The New Hampshire primary is likely to break several candidates on the Republican side. In some ways that has been the Granite State’s traditional role – long shots pin their hopes on winning, or at least finishing well enough to become relevant, and launch a national campaign based on their showing in the second contest in the nomination process. Those who fail at this task drop out.
Over on the Democratic side, at this point that seems less likely to be how things play out, as both former Secretary of State Hillary Clinton and Vermont Sen. Bernie Sanders are poised to dominate the results, leaving little room for the third and final candidate, former Maryland Gov. Martin O’Malley, to get the attention he would need to mount a competitive bid for the nomination.
Reinforcing that narrative is a Clinton vs. Sanders story in Bloomberg Politics this morning describing the different paths the two have taken to build their organizations in New Hampshire:
Clinton’s team started early, with senior staff in place as she launched her candidacy in April and a staff of a few dozen paid organizers working on her behalf by the summer. Her first ad buy of $1 million came in August and her campaign has since spent millions of dollars more. She’s made a dozen trips to New Hampshire, including three in October.
“I think New Hampshire is for us a must-win and it’s a must-win for them too, quite frankly.”
Sanders's campaign, meanwhile, didn't have a state director on the job until August and had about 30 staffers by the end of that month. Its first ad buy (along with a complementary one in Iowa, totaling $2 million) was announced on Sunday, the day after Sanders wrapped up his ninth trip to the state.
Without the same robust structure until the past several weeks, the Sanders operation had been kept afloat by its volunteers. By the time Julia Barnes, the state director, started work, there were already the hundreds of volunteers campaigning on behalf of Sanders, posting signs at their grocery stores, talking to neighbors at waste-transfer stations, selling home-embroidered hats featuring the candidate's name and donating the profits to the campaign.
The Sanders campaign started behind Clinton’s, and that could make the difference on primary night, according to some of those quoted in the article:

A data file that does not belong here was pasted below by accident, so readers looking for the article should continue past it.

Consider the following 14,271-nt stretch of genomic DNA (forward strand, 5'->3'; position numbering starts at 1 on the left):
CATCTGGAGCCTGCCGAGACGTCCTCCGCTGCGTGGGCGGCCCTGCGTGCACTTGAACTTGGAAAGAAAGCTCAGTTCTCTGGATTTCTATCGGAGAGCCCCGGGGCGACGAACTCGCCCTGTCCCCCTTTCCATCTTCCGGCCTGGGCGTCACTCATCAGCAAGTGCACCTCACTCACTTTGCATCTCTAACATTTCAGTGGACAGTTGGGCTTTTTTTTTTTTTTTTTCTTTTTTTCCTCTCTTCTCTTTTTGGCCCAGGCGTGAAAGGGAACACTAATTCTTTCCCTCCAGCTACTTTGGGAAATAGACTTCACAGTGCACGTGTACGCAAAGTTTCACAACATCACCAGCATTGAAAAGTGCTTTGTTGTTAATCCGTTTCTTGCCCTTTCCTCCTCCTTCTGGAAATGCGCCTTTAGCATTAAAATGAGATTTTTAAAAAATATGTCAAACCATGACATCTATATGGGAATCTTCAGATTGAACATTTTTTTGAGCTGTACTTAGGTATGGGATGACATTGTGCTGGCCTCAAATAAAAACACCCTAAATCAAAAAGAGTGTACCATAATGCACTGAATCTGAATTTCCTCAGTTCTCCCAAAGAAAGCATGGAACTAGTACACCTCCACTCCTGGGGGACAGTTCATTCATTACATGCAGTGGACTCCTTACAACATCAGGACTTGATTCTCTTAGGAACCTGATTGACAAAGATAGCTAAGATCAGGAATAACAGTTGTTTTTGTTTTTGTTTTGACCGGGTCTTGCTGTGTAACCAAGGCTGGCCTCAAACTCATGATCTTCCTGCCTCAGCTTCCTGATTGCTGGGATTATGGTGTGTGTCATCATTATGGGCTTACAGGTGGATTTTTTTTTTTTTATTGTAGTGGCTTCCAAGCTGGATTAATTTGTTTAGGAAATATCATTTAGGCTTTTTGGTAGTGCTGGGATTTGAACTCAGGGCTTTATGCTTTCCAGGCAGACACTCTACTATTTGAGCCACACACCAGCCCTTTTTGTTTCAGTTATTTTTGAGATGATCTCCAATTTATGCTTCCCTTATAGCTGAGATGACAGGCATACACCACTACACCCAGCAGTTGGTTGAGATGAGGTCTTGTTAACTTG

“There’s a key difference between the Clinton campaign and the Sanders campaign in that Clinton made an early investment in recruiting top volunteer organizers, top paid field organizers, political supporters like state senators who make a massive difference,” said Sean Downey, a Democratic consultant who was Obama 2012's New Hampshire political director. ”At the end of the day, those things count for something and it’s one of the many things that’s going to make a difference for Clinton at the end.”
Clinton's effort on the ground in New Hampshire ”looks and feels a lot like the Obama 2008 ground game,” said Jim Demers, who was a co-chair for that campaign. “Volunteers are in the offices on a regular basis, they're targeting, canvassing ... it really does rival that really aggressive campaign of 2008.”
As of Sunday, 5,500 people had volunteered for the Clinton campaign in New Hampshire, and she'd secured the endorsement of nine of 10 Democratic state senators, according to a memo from state director Mike Vlacich marking 100 days until the primary. “We started this campaign in April with a plan and stuck to it,” he wrote. “The result is a strong, durable organization built upon lasting relationships.”
The Sanders team is still working to build that kind of operation, Democrats in the state say. The campaign has been looking for a data director since July and several key staffers, including communications director Karthik Ganapathy and digital director Melissa Byrne, have joined in the past few weeks. The Clinton campaign's data director started work July 1.
The whole article is well worth reading, and explains what may wind up being the difference in New Hampshire for Democrats next February.
Over at Politico is an article with information regarding the ad Sanders is going up with:
The minute-long spot, heavy on his biography and some of his policies, tells viewers the Vermont senator is the son of a Polish immigrant, spent his youth in a Brooklyn tenement and attended public schools before being elected mayor of Burlington, Vermont.
The ad, which begins in black and white before moving to color, also shows an image of Martin Luther King Jr. and notes Sanders marched on Washington in 1963.
Iowa and New Hampshire have traditionally rewarded candidates of both parties who build strong organizations and dedicate the time to meeting with the states’ voters. There’s little doubt Clinton has built the organization necessary to win both states. The question is, can Sanders catch up and build a similar organization? Doing so was the key to President Obama’s nomination win over Clinton in 2008, and effective organization is likely to decide whether Sanders survives to fight deep into the nomination process or sees his campaign effectively end after the New Hampshire primary.